Zero Hour Jazz: Additional Poll Comments

If your jazz ensemble meets during the school day, could you briefly describe when and how jazz was incorporated into the curriculum?

  • Jazz Ensemble became a class in the early 80s. It grew out of holding jazz during lunch and through administrative support became a class.
  • It was like this when I got the job five years ago. I believe it’s been a class period for 20+ years.
  • It meets first thing in the morning (5th graders who have already had a year of band as well 4th and 5th graders who have been taking private lessons with instruments such as piano, drums, and guitar).
  • Incorporated into the school day during a special unit on jazz in early spring, culminating in a performance at the town’s “All District Jazz Concert.”
  • We started it after school eleven years ago to perform at our “Winter Ball.” Later, we included pieces during the class period as a unit.
  • 4 years ago, my school changed its emphasis from Choral to an instrumental program–Orchestra and Jazz band are offered during the school day.
  • I made a presentation to the curriculum committee.
  • It started as a zero-hour class when we were on a 4-block schedule, but when we went to a 7 hour day 5 or 6 years ago I was allowed to put it in the scheduled day.
  • Jazz Band has met for over 20 years during our early bird period, which begins at 7:22 and is solely for jazz band, senior PE, chamber orchestra, and science labs.
  • I’ve had jazz band for 8 years in addition to chorus and concert band. My administration was supportive about incorporating it. My jazz band has run from 8 to 16 kids depending on the schedule conflicts.
  • The first year the school opened (fall 2007), vocal jazz was offered as an extracurricular activity. The interest grew, and since then it has been offered as a class.
  • To coordinate with a community jazz festival in October.
  • It was incorporated when I was hired…I had a strong background…it was new to the school and I convinced them…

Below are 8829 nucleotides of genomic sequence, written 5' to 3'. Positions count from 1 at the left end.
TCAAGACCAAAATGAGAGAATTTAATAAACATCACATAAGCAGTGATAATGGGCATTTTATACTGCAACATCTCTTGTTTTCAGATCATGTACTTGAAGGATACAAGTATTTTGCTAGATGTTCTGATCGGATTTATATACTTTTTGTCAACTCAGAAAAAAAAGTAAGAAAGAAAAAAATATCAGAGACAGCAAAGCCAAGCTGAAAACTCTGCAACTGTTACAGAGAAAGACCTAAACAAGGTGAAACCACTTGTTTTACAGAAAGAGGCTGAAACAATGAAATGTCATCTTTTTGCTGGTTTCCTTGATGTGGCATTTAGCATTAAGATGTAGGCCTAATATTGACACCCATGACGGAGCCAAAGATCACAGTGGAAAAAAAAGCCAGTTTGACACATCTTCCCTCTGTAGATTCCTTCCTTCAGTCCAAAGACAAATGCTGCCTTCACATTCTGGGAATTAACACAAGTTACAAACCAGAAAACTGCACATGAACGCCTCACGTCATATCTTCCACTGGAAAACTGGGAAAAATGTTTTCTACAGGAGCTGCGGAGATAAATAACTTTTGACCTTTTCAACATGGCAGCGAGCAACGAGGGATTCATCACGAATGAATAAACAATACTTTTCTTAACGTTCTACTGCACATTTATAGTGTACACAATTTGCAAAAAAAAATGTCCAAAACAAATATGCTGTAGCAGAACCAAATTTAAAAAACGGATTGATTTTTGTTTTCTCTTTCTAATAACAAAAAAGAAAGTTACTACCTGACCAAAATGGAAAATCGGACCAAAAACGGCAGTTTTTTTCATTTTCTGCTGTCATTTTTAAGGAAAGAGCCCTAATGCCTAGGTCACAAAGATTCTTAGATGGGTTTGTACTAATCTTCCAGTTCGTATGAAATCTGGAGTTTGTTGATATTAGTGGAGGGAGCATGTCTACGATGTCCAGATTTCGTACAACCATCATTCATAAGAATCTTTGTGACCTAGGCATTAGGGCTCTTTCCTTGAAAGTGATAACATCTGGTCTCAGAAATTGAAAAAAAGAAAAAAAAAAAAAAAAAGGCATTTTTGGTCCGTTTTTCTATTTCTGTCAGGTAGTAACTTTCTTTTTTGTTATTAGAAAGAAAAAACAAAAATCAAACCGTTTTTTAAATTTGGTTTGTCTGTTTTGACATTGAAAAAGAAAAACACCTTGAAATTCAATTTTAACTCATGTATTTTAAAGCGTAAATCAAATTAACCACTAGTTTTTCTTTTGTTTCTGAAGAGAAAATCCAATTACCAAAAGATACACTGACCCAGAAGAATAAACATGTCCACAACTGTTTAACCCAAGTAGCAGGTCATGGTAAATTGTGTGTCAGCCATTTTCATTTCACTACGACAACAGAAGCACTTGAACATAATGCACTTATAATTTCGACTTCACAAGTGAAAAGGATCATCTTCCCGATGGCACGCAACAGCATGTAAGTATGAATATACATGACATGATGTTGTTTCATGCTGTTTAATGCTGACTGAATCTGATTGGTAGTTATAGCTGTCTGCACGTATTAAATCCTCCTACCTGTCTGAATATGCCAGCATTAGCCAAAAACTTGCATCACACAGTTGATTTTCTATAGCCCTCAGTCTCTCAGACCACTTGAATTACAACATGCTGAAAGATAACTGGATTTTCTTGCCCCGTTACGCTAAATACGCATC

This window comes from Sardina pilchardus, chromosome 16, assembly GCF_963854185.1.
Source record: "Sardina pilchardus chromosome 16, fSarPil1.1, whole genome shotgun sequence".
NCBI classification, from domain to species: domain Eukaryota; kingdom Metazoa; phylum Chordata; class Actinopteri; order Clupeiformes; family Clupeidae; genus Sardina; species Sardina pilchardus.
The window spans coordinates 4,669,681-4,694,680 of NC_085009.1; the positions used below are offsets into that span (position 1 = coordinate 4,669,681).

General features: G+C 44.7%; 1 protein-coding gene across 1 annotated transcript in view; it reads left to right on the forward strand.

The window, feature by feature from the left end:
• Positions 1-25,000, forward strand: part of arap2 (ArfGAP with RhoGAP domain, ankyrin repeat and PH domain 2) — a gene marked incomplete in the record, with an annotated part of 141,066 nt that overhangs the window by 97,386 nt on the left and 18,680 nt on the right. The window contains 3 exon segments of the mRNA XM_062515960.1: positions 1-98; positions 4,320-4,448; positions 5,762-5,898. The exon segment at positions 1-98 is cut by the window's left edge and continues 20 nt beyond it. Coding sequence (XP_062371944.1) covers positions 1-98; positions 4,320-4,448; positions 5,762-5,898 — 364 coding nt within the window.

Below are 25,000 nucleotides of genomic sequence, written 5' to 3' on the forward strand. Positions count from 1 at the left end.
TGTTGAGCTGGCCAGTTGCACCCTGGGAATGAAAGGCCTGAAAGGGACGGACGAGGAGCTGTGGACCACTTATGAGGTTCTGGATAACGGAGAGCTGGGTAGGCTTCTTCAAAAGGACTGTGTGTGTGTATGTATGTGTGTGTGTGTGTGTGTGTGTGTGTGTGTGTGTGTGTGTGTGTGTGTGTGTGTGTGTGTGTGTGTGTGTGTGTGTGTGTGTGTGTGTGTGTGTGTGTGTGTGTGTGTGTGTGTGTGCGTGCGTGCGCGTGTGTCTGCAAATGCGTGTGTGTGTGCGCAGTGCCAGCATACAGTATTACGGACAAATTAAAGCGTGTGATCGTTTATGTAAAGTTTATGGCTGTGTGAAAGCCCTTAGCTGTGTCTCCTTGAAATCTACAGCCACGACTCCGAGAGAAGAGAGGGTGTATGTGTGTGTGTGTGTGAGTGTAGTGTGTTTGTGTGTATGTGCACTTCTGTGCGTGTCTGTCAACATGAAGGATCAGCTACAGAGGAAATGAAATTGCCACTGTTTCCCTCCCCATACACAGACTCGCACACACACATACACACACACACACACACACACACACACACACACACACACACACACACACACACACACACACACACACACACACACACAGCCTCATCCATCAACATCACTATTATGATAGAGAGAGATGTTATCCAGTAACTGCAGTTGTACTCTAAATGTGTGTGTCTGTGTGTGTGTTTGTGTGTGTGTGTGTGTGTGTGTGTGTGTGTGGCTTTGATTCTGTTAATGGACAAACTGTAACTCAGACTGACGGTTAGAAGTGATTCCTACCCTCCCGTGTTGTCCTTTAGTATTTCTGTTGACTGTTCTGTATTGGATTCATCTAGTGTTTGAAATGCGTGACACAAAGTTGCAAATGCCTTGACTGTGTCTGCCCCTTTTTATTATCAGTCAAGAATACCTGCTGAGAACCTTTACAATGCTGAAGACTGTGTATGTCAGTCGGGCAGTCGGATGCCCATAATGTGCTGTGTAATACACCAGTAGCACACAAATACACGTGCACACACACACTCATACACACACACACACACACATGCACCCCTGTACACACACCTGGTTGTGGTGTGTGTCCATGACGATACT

• It has been in the curriculum for over 30 years in our high school.
  • It was already a part of the schedule when I started working here.
  • 2001–Jazz ensembles are the “primary” band classes due to all-boys school, limited facilities, and limited resources.
  • In the last two years. Students go to band 2 days a cycle, Jazz two days a cycle and then chorus two days a cycle. Those not in one of the other ensembles just do sectional work for the ensemble they are in.
  • Zero period as a regularly scheduled class. 2 bands. Jazz 2 on M/F, Jazz 1 on Tue, Wed, Th.
  • I teach jazz once during an activity period during a six day cycle.
  • We have TWO jazz band periods—it’s been part of curriculum for over 25 years.
  • During the club times for the first time this year.
  • It has been a curricular class since it came into the school day in the 70s.
  • We have a shortened 10th period at the end of the day to accommodate AIS needs. Jazz Band rehearses every day for 30 minutes.

In general, how is your ensemble affected by its position in or outside of the curriculum?

  • We have both Jazz Band and Vocal Jazz Ensemble during the school day. Both groups are by audition only. The program has grown in strength as there are no conflicts with after school sports or other activities. As a result more students want to be involved with the program which helps create a better jazz experience for the students.